While none of Tuesday’s discussions would be news to Fletcher, it seemed this potential proposal was a surprise to Kīngitanga.
The Māori King Movement issued a press release saying Kīngi Tuuheitia Pootatau Te Wherowhero VII had cautioned the Government against any moves that would further alienate mana whenua from Ihumātao.
“This has come as a surprise and could potentially put the whenua out of reach of mana whenua who are awaiting its return,” Kīngitanga spokesperson Rahui Papa said.
Council’s involvement was not the ‘by Māori for Māori’ solution they had envisaged, he said.
While everyone agreed the issue was complex, and it was important not to set precedent to re-open Treaty claims, no-one was able to give specific examples of where they believed a similar dispute could arise.
National deputy leader Paula Bennett said the Government should have stayed out of the dispute.
Iwi lawyers would be writing up the next stage of opening up all treaty settlements, she said, but refused to name any other specific claims or settlements she believed could cause an issue because she did not want to “put suggestions in people’s minds”.
“It sends a message that if you’re not quite happy, then just go and sit on land for a long time and the taxpayer will bail it out.”
National Party Treaty negotiations spokesperson Jo Hayes said she believed a small part of the land could be kept as a reserve, but the rest needed to be used for housing.
Hayes also raised concerns around precedent, but again was unable to point to any specific claims or settlements she believed would open up if the land was bought and returned to mana whenua.
Meanwhile, in a statement, National leader Simon Bridges said a $40m payment from the Crown would open up full and final Treaty settlements.
“Iwi lawyers will be writing their statements of claim for the court as we speak and protestors will be looking for their next site.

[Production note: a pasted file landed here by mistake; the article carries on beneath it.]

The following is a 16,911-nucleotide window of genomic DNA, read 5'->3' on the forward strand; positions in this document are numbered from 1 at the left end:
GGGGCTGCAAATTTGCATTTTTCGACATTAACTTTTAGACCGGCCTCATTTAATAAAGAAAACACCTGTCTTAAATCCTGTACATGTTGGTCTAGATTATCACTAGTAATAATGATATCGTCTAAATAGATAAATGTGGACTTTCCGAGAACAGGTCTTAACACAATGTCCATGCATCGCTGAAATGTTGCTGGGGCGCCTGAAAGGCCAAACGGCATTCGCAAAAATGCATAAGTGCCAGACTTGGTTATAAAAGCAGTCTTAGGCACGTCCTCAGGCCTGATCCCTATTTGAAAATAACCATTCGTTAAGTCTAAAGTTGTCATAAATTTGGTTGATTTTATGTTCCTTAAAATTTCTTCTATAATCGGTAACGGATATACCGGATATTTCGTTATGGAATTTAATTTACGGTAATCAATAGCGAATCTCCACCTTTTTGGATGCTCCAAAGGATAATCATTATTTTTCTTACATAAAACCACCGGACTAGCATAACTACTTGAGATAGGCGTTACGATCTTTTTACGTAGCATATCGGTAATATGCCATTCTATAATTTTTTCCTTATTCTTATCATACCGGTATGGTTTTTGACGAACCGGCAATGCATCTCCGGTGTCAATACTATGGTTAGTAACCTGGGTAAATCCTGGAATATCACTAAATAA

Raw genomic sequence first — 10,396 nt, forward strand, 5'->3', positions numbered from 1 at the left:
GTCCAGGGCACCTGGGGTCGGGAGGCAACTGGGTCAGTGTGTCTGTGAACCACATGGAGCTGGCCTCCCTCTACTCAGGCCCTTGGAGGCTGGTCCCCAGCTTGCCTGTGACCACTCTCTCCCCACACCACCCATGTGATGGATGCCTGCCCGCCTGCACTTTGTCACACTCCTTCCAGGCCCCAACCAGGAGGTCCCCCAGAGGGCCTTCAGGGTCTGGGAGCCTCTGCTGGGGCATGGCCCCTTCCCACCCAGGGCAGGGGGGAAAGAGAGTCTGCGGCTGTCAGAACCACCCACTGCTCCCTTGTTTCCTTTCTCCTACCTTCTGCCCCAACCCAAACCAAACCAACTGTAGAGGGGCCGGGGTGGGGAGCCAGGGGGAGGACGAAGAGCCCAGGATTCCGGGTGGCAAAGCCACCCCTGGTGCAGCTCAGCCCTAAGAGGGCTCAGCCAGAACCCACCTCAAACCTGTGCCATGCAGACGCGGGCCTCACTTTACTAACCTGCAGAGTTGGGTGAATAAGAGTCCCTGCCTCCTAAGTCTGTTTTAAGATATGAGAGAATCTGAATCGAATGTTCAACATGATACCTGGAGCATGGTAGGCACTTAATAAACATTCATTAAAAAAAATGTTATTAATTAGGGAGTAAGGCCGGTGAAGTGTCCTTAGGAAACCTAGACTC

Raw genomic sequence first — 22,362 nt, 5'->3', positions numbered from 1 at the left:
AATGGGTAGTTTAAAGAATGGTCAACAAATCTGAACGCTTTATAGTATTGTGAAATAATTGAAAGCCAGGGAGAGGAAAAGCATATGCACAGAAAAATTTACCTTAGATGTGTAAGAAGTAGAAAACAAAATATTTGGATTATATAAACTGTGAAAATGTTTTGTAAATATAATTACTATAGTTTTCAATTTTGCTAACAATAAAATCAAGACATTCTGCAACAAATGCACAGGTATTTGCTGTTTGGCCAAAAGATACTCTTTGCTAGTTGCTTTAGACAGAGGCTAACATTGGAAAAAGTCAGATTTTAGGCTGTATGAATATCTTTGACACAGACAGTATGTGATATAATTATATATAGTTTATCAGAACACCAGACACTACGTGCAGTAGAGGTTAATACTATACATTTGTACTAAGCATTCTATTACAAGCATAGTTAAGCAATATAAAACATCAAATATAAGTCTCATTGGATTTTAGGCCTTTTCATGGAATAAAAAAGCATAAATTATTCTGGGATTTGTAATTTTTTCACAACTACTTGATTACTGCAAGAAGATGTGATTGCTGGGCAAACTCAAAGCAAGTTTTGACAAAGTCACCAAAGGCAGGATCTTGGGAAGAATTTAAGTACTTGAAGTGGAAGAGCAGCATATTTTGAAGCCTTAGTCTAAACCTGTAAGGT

“This is an appalling use of taxpayers’ money and the Government needs to rule it out… This shows a complete disregard for private property rights.
While Bridges said the Prime Minister should have never become involved, others have criticised her for refusing to visit Ihumātao.
Jacinda Ardern has maintained she would not travel to the site until the dispute was resolved. She was called out for this decision by New Zealand musician Tom Scott – from Homebrew and Avantdale Bowling Club – during his best album acceptance speech at the New Zealand Music Awards last weekend.
Longstanding dispute comes to a head
Ihumātao is located next to the Ōtuataua Stonefields Historic Reserve in Māngere - home to New Zealand's earliest market gardens and a significant archaeological site on land considered sacred by local hapū and iwi.
Fletcher Building bought the land in 2014, for $19m, which was above its rateable value.
In the same year, 32 hectares adjacent to the Ōtuataua Stonefields Historic Reserve was designated as a Special Housing Area (SHA).
Not long after, Save Our Unique Landscape or SOUL raised concerns about the plans for a housing development, and began occupying the land.
In 2016, the land was transferred to Fletcher Residential with the plan to build 480 houses at the site.
Earlier this year, the protest occupation increased and protesters swelled in numbers. Things came to a head in July, and the Prime Minister announced building works would be halted, while a solution was found.